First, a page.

It's rising in popularity, and may soon outstrip "quantum" and "vibration" and "frequency," hard though that may be to believe.
Its misuse, of course, goes back a long way. My wife got me the complete DVD set of the classic (i.e., terrible) science fiction series Lost In Space for my birthday a while back, a move she has lived to regret, because our son Lucas and I now constantly quote memorable lines from it, such as famous ones like "Danger, Will Robinson! Danger!" and "Oh, my delicate back,' not to mention less-known ones like "Would you like another serving of Space Pie?" and "Golly! They've turned him into a Cave Robot!"
But the subject comes up because of an episode I watched just a couple of days ago, called "Invaders from the Fifth Dimension." In this wonderful piece of sf cinematography, we meet a pair of aliens who look a little like the love children of John Kerry and Stephen Miller:
These aliens are ultra-powerful because they come from the fifth dimension, we're told, and have made their spaceship impregnable by using a "fifth-dimensional force field." Even so, they're no match for Will Robinson, who makes their spaceship blow up by, basically, feeling sad at them.
I'm not making this up.
In any case, this illustrates how the incorrect use of the word "dimension" isn't of recent vintage. Back then, but lo unto this very day, woo-woos have somehow thought that "dimension" was a fancy way of saying "place," and that therefore a creature could "come from another dimension."
Take, for example, the piece that from Before It's News called "Inter-Dimensional Invasion Begins," which a loyal reader of Skeptophilia sent me a couple of days ago, and wherein we learn that because "dimension" means "place," creatures can come from "between dimensions," just as you could say, for example, that you lived between Hoboken and Jersey City, even though you might not want to brag about that fact.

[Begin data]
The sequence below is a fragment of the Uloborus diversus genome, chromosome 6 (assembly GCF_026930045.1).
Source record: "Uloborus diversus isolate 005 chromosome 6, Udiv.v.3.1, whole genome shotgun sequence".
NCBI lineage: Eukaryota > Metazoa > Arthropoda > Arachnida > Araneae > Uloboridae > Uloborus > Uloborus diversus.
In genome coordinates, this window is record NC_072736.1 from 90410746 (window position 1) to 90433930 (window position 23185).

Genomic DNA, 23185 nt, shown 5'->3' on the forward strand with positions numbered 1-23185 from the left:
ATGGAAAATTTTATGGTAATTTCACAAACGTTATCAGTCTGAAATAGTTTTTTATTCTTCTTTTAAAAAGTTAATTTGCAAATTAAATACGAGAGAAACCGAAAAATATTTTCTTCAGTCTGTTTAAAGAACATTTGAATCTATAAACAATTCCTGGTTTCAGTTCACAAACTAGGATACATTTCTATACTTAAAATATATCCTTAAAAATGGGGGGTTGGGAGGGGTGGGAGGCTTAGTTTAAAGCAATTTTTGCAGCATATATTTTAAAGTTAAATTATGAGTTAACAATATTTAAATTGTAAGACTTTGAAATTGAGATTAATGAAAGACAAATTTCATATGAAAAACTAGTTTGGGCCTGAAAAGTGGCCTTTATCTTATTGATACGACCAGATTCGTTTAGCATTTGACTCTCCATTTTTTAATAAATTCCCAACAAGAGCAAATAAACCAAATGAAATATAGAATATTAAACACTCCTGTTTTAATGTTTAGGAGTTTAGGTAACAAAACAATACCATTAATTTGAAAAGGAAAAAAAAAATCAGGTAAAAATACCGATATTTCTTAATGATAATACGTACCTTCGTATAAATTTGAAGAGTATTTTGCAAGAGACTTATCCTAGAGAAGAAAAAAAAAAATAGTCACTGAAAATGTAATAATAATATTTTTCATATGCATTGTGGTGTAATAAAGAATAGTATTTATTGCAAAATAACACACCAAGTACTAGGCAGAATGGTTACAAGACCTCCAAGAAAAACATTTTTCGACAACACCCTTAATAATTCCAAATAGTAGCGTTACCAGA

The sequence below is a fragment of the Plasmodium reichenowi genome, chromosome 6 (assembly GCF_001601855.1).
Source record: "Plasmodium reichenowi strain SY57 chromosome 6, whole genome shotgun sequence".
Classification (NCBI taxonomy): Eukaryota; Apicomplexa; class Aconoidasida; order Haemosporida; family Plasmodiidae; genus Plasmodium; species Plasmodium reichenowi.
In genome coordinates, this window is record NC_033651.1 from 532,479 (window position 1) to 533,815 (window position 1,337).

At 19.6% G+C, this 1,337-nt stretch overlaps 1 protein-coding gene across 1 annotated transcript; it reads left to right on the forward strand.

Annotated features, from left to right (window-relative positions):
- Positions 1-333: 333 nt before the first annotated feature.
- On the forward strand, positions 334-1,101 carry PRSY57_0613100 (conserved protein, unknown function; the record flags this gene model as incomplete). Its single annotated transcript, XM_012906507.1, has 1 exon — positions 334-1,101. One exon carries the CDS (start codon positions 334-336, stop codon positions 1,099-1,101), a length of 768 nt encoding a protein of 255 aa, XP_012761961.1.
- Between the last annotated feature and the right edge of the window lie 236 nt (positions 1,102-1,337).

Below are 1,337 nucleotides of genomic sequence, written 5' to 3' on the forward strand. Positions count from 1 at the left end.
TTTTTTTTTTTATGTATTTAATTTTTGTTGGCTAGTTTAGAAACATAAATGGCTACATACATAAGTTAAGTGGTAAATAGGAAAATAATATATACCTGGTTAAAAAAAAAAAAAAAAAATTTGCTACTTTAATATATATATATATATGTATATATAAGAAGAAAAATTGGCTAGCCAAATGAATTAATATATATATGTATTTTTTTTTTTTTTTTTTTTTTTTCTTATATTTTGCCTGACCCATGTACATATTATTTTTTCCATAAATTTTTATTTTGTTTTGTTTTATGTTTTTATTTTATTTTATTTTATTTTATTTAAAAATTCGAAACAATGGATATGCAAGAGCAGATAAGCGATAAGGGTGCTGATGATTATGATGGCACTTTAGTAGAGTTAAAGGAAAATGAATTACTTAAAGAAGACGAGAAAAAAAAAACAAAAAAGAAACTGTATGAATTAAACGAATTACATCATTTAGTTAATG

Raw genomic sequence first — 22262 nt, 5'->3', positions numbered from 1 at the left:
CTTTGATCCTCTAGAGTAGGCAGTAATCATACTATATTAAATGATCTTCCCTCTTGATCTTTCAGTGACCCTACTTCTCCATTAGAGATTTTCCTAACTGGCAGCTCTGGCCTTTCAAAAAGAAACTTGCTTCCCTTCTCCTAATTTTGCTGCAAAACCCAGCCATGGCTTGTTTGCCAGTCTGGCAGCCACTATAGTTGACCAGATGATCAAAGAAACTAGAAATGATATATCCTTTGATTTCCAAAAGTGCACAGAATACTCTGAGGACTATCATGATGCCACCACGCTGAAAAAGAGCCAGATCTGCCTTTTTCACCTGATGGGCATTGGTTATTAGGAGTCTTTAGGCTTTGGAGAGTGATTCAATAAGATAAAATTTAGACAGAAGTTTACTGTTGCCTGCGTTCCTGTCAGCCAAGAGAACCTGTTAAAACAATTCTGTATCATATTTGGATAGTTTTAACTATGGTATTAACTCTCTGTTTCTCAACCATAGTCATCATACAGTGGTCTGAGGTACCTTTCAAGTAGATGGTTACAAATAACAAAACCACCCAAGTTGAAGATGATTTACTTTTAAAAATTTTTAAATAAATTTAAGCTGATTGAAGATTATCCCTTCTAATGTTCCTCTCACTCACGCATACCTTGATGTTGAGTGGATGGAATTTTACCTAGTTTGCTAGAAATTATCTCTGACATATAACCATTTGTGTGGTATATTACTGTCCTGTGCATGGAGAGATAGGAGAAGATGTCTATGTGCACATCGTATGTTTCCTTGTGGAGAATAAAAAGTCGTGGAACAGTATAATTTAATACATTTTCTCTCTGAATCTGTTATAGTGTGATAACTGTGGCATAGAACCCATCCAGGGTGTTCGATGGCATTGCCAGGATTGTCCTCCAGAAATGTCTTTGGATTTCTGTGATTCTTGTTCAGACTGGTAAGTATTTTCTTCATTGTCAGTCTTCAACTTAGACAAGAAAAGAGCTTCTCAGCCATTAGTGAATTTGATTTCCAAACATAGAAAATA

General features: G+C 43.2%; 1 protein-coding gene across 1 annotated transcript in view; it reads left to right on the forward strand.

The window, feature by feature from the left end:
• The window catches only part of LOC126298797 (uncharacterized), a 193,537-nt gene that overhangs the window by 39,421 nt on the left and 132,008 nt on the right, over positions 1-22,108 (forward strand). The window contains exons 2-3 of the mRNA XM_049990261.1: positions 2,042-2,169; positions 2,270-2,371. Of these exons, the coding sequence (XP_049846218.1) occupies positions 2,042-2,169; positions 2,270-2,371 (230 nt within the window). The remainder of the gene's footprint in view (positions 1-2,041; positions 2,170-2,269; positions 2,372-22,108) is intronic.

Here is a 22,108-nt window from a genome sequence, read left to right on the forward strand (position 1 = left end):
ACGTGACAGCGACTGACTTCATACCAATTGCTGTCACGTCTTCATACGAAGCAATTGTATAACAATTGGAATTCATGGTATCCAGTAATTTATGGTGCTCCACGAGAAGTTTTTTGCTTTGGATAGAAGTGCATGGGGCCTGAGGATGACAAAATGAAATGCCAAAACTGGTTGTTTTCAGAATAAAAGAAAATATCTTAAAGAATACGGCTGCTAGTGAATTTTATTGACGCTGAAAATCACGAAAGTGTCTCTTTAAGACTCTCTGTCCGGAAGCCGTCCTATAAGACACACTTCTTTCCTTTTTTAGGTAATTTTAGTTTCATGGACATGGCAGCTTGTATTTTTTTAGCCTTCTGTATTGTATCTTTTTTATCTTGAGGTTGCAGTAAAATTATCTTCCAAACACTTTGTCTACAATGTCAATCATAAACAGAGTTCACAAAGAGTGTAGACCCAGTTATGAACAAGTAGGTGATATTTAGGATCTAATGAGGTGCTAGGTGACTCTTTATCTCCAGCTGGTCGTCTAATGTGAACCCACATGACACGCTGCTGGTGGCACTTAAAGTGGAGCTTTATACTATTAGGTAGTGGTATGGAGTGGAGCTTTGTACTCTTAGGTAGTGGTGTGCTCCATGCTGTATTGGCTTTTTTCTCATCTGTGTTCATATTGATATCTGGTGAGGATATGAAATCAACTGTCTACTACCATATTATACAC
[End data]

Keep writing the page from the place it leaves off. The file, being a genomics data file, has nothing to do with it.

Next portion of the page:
In this article, we're told that "when studying for his B.Sc. in physics," the author learned about string theory, which posits up to eleven spatial dimensions. This, he says, opens the door for all sorts of weird stuff:
All events ever experienced by humans throughout history either from the mundane to the extraordinary have at best been reported or recorded using the language of 4 dimensions. 3 spatial (X,Y,Z) and one temporal (time).
That leaves at least 7 dimensions that we are only dimly aware of. If at all. Most people intrinsically understand the spatial dimensions (X,Y, and Z) , it is the structure of all our movements, all the things in which we interact with , it is our life’s experiential structure. But Time is also a dimension, albeit times [sic] arrow only runs in one direction under normal Newtonian situations. But it is a dimension none-the-less. It is a axis of freedom in which we move, ever trudging forward ceaselessly. To quote William Shakespeare “Time is the fire in which we burn”. What sort of experiences and entities burn in the higher 7 dimensions?Right! Whatever the hell that even means.
Later, though, he answers the question, of course. Those extra dimensions provide a place for Bigfoot to hide:
I believe that all forms of what we call “Paranormal” is normal, maybe just not in our 4 dimensional reality. The “Inter-dimensional Hypothesis” states that UFOs, aliens, shadow people, crop circles, Bigfoot, and ghostly activity are all explained by the passage of beings from another dimension occasionally crossing into our dimension and being witnessed. The method of cross overs are not understood at this time by science.Okay, can we just hang on a moment, here?
The trouble I have with people like this is not only do they not understand science, they can't, apparently, even read a fucking Wikipedia page. Because if you go to Wikipedia, and search for "Dimension," you are brought to a page wherein we are given, right in the first paragraph, the following definition: